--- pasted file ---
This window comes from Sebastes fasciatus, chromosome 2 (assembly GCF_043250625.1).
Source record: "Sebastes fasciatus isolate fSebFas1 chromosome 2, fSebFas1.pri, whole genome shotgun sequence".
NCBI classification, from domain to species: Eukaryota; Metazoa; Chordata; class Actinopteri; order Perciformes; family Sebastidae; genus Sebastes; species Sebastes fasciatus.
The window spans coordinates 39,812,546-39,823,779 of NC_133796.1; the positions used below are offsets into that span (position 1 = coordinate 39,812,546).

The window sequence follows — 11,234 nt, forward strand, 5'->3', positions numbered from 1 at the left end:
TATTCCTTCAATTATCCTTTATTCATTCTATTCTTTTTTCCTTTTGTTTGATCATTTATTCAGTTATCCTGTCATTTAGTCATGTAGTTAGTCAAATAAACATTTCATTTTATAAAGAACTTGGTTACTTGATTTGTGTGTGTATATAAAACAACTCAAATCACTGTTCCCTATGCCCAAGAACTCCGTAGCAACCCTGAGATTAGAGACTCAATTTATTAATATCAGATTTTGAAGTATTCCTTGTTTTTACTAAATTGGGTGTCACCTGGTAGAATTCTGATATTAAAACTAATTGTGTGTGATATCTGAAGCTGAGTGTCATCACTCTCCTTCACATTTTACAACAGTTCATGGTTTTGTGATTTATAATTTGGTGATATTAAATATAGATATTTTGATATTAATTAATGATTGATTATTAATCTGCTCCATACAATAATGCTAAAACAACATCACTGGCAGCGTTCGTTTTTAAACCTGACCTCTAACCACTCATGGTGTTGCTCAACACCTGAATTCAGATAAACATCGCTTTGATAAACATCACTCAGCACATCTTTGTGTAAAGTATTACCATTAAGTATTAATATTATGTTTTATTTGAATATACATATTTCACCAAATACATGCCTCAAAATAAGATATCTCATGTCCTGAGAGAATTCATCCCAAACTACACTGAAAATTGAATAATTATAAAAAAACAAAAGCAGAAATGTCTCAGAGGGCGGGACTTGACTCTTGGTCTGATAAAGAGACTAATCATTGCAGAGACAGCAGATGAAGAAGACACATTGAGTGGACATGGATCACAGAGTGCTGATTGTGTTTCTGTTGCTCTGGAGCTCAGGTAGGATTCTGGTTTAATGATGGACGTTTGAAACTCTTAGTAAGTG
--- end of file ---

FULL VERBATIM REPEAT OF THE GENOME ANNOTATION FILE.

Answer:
This window comes from Sebastes fasciatus, chromosome 2 (assembly GCF_043250625.1).
Source record: "Sebastes fasciatus isolate fSebFas1 chromosome 2, fSebFas1.pri, whole genome shotgun sequence".
NCBI classification, from domain to species: Eukaryota; Metazoa; Chordata; class Actinopteri; order Perciformes; family Sebastidae; genus Sebastes; species Sebastes fasciatus.
The window spans coordinates 39,812,546-39,823,779 of NC_133796.1; the positions used below are offsets into that span (position 1 = coordinate 39,812,546).

The window sequence follows — 11,234 nt, forward strand, 5'->3', positions numbered from 1 at the left end:
TATTCCTTCAATTATCCTTTATTCATTCTATTCTTTTTTCCTTTTGTTTGATCATTTATTCAGTTATCCTGTCATTTAGTCATGTAGTTAGTCAAATAAACATTTCATTTTATAAAGAACTTGGTTACTTGATTTGTGTGTGTATATAAAACAACTCAAATCACTGTTCCCTATGCCCAAGAACTCCGTAGCAACCCTGAGATTAGAGACTCAATTTATTAATATCAGATTTTGAAGTATTCCTTGTTTTTACTAAATTGGGTGTCACCTGGTAGAATTCTGATATTAAAACTAATTGTGTGTGATATCTGAAGCTGAGTGTCATCACTCTCCTTCACATTTTACAACAGTTCATGGTTTTGTGATTTATAATTTGGTGATATTAAATATAGATATTTTGATATTAATTAATGATTGATTATTAATCTGCTCCATACAATAATGCTAAAACAACATCACTGGCAGCGTTCGTTTTTAAACCTGACCTCTAACCACTCATGGTGTTGCTCAACACCTGAATTCAGATAAACATCGCTTTGATAAACATCACTCAGCACATCTTTGTGTAAAGTATTACCATTAAGTATTAATATTATGTTTTATTTGAATATACATATTTCACCAAATACATGCCTCAAAATAAGATATCTCATGTCCTGAGAGAATTCATCCCAAACTACACTGAAAATTGAATAATTATAAAAAAACAAAAGCAGAAATGTCTCAGAGGGCGGGACTTGACTCTTGGTCTGATAAAGAGACTAATCATTGCAGAGACAGCAGATGAAGAAGACACATTGAGTGGACATGGATCACAGAGTGCTGATTGTGTTTCTGTTGCTCTGGAGCTCAGGTAGGATTCTGGTTTAATGATGGACGTTTGAAACTCTTAGTAAGTG